my series on Yule and pre-Yule subjects, I've noted that Asatru tends to have a lot fewer holidays than other Indo-European religions. And here I am talking about well-attested historical celebrations, not modern inventions that (for instance) honor heroes such as a Day of Remembrance for Ragnar Lothbrok, or convert modern holidays into deity-specific holidays through dubious folk etymology such as celebrating Vali's Day or Einherjar Day in lieu of Valentine's or Veterans' Day.
Historically, we really know only of a few holidays that are described even briefly; Winternights, Yule/Midwinter, Sumarmal/Sigrblót/Ostara, Disablót, Alfablót, and Thorrablót. From the Anglo-Saxon, we can add Charming of the Plow and Mother's Night. Maybe one or two more. But even these are but sparsely described. and leaves us with only eight celebrations on the calendar, and a total of 20 days if we are generous and give all of the blóts three days spans.
Contrast this with some other Indo-European religions. Hindus have scores of holidays holidays, the Athenians had over 60 holidays of varying duration, and the Romans had dozens more than that, if one counts the various ludi (games) on the calendar, again some lasting many days. So why do the Germans get stuck with a measly 8? Bear in mind that we're talking about largely agrarian cultures without the concept of weekends off; these sorts of holidays would be vital.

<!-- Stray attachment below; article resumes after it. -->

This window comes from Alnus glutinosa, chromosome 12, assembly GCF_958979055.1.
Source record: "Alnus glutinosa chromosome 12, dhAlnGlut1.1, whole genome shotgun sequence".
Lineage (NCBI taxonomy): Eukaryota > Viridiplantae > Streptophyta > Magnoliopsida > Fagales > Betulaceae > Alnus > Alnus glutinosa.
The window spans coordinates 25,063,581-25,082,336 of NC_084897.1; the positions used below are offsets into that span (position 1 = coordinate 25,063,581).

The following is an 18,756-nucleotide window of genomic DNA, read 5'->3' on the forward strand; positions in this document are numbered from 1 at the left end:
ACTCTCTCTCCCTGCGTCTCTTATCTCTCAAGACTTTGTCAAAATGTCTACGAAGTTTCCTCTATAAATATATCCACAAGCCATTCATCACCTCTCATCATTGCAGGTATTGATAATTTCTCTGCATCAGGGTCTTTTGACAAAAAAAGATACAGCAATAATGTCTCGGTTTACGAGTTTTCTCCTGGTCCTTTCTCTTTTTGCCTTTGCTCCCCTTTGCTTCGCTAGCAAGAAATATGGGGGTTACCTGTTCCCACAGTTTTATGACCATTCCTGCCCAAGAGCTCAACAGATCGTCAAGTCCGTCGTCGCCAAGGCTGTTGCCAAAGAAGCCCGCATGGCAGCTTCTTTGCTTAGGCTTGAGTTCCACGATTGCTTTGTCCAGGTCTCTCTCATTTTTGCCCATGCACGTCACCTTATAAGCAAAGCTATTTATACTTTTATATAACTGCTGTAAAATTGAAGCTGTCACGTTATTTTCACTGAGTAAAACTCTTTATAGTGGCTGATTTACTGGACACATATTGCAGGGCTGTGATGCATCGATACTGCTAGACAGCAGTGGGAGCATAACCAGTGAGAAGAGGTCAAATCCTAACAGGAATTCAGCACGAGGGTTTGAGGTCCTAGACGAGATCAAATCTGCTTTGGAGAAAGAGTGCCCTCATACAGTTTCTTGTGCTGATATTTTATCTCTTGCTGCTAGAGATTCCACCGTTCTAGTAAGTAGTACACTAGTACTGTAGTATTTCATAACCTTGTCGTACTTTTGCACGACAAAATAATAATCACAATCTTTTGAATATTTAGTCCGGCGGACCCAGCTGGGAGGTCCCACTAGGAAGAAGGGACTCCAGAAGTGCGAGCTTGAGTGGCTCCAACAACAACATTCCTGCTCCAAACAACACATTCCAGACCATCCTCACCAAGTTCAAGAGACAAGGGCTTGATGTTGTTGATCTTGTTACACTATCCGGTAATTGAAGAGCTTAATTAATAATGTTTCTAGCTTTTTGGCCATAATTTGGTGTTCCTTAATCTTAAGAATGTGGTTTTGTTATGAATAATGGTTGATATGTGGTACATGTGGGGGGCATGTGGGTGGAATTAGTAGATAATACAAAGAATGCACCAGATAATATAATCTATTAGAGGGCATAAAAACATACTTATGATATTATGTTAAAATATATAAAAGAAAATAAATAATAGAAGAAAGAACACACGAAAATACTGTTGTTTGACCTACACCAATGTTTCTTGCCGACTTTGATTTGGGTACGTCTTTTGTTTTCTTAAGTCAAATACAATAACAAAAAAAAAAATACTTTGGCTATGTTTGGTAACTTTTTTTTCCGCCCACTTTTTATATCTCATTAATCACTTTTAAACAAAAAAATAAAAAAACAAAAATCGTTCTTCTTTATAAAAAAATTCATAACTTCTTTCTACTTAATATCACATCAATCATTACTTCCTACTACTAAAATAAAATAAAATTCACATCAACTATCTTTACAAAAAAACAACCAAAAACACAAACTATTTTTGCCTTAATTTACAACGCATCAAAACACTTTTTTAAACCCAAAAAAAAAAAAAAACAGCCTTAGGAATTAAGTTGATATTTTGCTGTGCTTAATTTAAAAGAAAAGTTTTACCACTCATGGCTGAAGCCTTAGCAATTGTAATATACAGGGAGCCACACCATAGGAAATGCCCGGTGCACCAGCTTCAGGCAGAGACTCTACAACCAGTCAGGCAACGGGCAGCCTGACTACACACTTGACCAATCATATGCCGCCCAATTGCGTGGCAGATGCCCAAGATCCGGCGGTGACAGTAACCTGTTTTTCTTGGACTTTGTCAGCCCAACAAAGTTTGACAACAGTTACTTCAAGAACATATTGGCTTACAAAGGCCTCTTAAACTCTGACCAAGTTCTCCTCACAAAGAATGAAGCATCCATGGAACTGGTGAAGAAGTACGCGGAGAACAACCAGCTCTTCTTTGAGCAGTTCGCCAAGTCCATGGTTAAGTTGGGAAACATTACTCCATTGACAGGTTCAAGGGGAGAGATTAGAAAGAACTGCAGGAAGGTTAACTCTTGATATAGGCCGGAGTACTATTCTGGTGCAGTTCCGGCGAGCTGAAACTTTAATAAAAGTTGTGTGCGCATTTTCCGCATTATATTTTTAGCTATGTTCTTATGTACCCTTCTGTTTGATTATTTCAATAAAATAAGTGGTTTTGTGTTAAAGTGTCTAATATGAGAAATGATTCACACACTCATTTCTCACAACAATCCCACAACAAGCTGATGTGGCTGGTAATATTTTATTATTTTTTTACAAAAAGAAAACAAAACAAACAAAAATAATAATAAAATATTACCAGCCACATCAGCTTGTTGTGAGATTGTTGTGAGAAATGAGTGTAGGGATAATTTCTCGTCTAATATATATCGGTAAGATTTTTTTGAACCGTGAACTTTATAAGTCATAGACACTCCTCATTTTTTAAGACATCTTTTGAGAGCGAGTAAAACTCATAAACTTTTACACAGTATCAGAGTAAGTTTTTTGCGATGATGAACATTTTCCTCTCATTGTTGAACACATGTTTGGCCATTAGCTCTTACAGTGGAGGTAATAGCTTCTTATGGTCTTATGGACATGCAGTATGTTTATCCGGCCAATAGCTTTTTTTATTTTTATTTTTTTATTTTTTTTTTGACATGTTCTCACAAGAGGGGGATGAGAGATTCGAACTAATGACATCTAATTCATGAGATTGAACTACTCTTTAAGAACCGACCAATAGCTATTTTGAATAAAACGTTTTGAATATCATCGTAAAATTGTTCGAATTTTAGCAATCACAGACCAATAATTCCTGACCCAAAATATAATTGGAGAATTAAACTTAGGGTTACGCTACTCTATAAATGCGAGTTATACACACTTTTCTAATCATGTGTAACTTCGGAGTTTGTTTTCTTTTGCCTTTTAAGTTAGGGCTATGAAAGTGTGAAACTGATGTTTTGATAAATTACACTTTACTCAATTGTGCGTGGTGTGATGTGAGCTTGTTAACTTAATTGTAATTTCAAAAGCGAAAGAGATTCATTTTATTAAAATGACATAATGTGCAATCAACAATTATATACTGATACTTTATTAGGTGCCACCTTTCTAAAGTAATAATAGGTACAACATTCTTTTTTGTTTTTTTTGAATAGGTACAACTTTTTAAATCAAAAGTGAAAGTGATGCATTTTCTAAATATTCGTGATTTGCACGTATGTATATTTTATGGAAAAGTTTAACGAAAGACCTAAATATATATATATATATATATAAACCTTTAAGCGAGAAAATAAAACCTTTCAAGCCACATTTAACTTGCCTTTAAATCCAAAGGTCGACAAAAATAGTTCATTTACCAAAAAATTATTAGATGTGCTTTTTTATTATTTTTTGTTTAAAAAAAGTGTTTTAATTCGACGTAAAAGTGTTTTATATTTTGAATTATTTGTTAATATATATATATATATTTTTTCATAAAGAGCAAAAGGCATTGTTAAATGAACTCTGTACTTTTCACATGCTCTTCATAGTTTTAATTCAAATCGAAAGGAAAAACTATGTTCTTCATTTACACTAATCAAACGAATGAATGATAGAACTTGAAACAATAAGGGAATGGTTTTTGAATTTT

I submit that the Germans had just as many holidays as their southern and eastern neighbors; we simply haven't identified them yet. My research on these Yule and pre-Yule celebrations has pointed me strongly in this direction. What we're seeing, for instance, with the subject of yesterday's post - a celebration involving a celebration of the story of Thor's goats, possibly with animal guising and faux child-napping - isn't "part of Yule", but rather was simply another holiday, which didn't get mentioned in direct attestations, but which survived through having its outward features adopted by the church, and surviving in mutated fashion through to the current day. We moderns have lumped all these sorts of things together in our zeal to categorize and reduce complexity, not to mention the modern secular and commercial effort to make the start of the Christmas season ever-earlier. When you look at some of the 19th century folklorists' accounts of rural life and peasant and folk customs in England, Scandinavia, and Germany, the year is positively crowded with celebrations and customs.
Of course, not everything that "seems" pre-Christian is indeed pre-Christian, and care has to be taken to separate the wheat from the chaff. I doubt that the full extent of these celebrations will ever truly be recovered, but I think it's at least worth investigating beyond the December/January examples I'm laying out here.